Silpheed by Game Arts for Sega-CD, released 1993. Originally a 1986 Japanese computer game, this was revved up and ported/rebuilt as an early Sega-CD 16-Bit title, meant to compete with Nintendo's formidable Starfox game for their own Super NES - and it later saw iterations/successors on PlayStation 2 and Xbox 360 (a strange journey!)
So how does Silpheed measure up? At the time it was first shown in magazines, this game was quite drool-worthy. 3D polygons - wireframe, filled, anything - were a rarity in any console game at that point, often relegated to a special particular segment of a game. Starfox and Silpheed promised entire games making use of the tech, and the screen grabs looked nothing short of revolutionary. Starfox reared its head first, and wowed audiences with very immersive gameplay, fast action, engaging characters, plenty of colorful scenes to battle in, and tight control. A new standard was set, how would Silpheed stand up?
Well, it did alright. Silpheed looked like it was one of those games that might sell units - but after one got their hands on it, "ehhh... maybe not." It did utilize a powerful polygonal engine much like Starfox, that much was true - but whereas the other game actually placed you inside the "realtime-rendered" 3D world, Silpheed merely superimposed the action over a pre-rendered sequence. It was a dupe - and though it looked very cool, it lacked a lot of the tight interactivity that Starfox spoiled us with.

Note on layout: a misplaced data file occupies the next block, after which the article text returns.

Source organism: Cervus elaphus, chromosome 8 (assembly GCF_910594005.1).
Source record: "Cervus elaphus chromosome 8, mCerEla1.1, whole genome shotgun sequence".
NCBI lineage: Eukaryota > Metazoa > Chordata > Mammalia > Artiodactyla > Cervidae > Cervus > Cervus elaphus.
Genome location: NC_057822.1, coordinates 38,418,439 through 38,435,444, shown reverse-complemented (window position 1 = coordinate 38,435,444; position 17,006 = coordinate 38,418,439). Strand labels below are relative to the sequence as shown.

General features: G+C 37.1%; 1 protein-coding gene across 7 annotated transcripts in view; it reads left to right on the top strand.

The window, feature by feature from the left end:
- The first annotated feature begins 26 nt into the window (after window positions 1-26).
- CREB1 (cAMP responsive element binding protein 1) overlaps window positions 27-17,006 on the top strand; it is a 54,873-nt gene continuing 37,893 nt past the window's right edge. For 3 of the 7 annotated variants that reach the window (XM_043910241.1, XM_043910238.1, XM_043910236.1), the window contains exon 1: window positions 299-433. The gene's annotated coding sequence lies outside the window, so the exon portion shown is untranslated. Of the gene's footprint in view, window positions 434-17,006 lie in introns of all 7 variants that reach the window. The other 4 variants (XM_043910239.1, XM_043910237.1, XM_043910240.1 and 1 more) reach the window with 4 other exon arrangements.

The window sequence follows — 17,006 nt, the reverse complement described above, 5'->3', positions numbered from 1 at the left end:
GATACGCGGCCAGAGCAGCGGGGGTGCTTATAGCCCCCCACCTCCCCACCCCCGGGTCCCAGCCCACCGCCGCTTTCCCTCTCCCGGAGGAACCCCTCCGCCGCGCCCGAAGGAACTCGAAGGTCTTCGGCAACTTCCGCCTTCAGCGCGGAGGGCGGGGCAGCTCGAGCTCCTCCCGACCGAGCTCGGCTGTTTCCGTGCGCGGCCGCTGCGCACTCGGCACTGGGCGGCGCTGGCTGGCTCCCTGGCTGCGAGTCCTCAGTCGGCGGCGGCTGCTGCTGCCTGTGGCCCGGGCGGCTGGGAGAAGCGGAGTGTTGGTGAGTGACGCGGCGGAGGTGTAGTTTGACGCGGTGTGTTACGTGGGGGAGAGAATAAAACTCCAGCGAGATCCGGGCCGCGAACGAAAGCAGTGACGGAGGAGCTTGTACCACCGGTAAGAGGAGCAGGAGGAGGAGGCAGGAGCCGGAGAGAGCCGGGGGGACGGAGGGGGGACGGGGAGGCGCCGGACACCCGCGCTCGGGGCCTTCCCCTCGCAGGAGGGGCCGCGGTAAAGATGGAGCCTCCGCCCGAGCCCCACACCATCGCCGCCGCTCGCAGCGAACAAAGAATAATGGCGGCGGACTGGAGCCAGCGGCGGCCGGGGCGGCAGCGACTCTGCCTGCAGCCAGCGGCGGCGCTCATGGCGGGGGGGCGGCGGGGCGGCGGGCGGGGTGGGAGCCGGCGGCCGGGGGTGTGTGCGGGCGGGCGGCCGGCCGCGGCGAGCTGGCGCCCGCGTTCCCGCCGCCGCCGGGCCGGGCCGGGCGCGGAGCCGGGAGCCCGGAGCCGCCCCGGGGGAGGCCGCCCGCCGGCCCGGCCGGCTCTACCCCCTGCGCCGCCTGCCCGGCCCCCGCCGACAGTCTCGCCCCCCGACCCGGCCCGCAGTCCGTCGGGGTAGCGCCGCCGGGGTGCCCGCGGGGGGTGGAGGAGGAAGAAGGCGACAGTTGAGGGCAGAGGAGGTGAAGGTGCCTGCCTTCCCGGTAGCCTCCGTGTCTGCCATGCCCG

This is not to say the game was not good - Silpheed was still an enjoyable journey, a fun (if dated) straight-on blaster with engaging visuals and endless foes to blast. The game sported plenty of attractive cutscenes to draw the player into the story. Unfortunately, once the cutscenes gave way to actual gameplay, the whole affair felt rather shallow compared to the competition.
Silpheed was a fun game which didn't quite make good on its promises, and it is still an enjoyable diversion to pick up today. The franchise has had a strange genesis and this is just another appropriate stop along the way. Unfortunately for the Sega-CD, the game didn't hit it out of the park compared to the competition and so became just another also-ran, a game you'd play through once or twice before tossing into the back of your closet. Writing about it makes me want to dig up the PlayStation 2 version though, an under-appreciated gem which is a good time in spite of the undeserved flack it gets.